COVID-19 Impacts Education Assistant Training

COVID-19 Impacts Education Assistant Training


Michelle Pinon
News Advertiser

Jodie Derksen has been working towards her Education Assistant Diploma through CDI College. With the COVID-19 pandemic, it has a direct impact on her studies.

“My learning has been impacted by us having to go online, it is way more difficult and not near the hands-on learning. We are learning more from textbooks and zoom classes then the five hours a day in class.

I am to graduate in the fall but I have classmates who are supposed to be starting their practicums in the middle of April. They all had in school placements already, some are now going to have to wait until the fall to get them, some are doing tutoring with kids in person and online to try to get their hours. They can only get hours if working directly with a curriculum.”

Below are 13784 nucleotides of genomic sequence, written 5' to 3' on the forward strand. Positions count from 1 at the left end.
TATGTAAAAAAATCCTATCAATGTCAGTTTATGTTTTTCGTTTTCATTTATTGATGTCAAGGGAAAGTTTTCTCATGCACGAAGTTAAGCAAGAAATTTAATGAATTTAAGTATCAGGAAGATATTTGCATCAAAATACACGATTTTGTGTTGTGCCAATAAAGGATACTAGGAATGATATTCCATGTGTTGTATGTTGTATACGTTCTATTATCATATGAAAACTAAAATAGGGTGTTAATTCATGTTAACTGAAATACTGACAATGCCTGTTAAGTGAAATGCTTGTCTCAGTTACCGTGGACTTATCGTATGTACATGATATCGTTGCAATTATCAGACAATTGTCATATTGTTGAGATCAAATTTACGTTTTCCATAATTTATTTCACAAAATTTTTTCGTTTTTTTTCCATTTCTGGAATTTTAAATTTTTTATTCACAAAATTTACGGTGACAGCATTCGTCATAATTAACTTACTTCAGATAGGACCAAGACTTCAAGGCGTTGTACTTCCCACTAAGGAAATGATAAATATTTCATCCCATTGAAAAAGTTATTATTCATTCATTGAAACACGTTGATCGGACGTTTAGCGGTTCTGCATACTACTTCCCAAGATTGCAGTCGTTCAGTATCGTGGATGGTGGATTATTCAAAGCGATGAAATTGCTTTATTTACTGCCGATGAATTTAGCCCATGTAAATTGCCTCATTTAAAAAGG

The Chipman resident is also worried about the impact online learning is having on students who require specialized instruction from educational assistants. “Going from six hours a day of class to a few hours a day, the children that have struggles or exceptionalities are the ones that I worry the most about…I think that with the cutbacks that they are expecting the parents to pick up the slack where that might not be a choice or an option. I am really hoping that all kids can keep on track and not fall behind with what is going on.

She also pointed out that children with Special Needs and autism in Lamont County and the Vegreville area don’t have the supports as there are in bigger centers which makes the situation even more challenging. What the future may hold definitely weighs on her mind, especially for her classmates who were planning on working in schools this year. She is trying to keep her options open and may try to find employment with Autism organizations as that is one of the areas she is specializing in.



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